April 8, 2010

Planting Peas and Spinach

Yesterday was another unseasonably warm day, with temperatures up into the 70s (normal is around 50). Because of all the very warm weather––March, too, had temperatures above normal––the spring flowers are opening ahead of schedule. Early daffodils are quickly being joined by the mid-season varieties, a week or two before they usually bloom; the lawn is growing fast, and looks like it might need cutting soon: in over 15 years, I haven't had to mow the lawn before early to mid May. I have to admit that I find this warmth disconcerting; although I know that there's a difference between weather and climate, I worry that we may be facing climate change sooner and more intensely than anyone suspects.

At any rate, it was the kind of day, usual for June not April, when it is impossible to stay indoors. I decided to plant spinach and peas (earlier than usual!) because they're crops that do best in cool weather; you are supposed to plant them "as soon as the ground can be worked", which generally means the soil has defrosted and dried enough so that a handful will crumble after being squeezed. I put up the fences for the peas: a 25 foot long, 3 foot high fence for the shell peas, and a 10 foot length of 6 foot fence for the tall snap peas. A double row of spinach completes the snap pea row. I love looking at the cedar posts supporting the chicken wire fencing; they add some charm to the garden. The posts you see piled on the right make up one of my compost piles; I have three: one cooking, one building, and one to use. And the white plastic bucket is protecting the fencer for the electric fence.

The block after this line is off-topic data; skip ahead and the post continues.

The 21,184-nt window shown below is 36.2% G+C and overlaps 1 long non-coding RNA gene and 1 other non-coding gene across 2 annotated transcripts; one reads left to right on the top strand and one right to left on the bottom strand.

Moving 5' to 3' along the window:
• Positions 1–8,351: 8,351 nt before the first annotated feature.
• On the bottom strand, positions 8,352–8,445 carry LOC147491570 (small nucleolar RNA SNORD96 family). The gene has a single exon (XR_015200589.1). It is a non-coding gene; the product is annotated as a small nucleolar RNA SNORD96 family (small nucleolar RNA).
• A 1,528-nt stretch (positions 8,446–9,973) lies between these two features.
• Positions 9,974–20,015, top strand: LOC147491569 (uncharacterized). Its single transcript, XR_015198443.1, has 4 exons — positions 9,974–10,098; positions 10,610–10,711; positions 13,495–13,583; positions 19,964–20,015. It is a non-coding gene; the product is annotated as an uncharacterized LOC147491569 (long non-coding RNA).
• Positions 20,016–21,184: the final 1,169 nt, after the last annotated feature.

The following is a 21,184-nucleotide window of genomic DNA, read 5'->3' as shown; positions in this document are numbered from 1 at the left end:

Here are the pea seeds before I covered them with soil. They are planted thickly, about an inch apart in a 3 inch band. I kneel on the ground with a handful of seeds, methodically pressing them into the soil. These small shriveled seeds will swell and send up shoots in a couple of weeks. After many years of gardening, I still find this magical.


  1. Is anything more delicious than these early veggies straight from the garden?

  2. Nope, nothing more delicious. The arugula in the coldframe has germinated...fresh salad soon.

    When I moved here, along with a barn full of old stuff––some of which was useful like hoes and rakes––was a large pile of cedar posts, perfect for building compost piles: easy to pile up and take down, and with great aeration.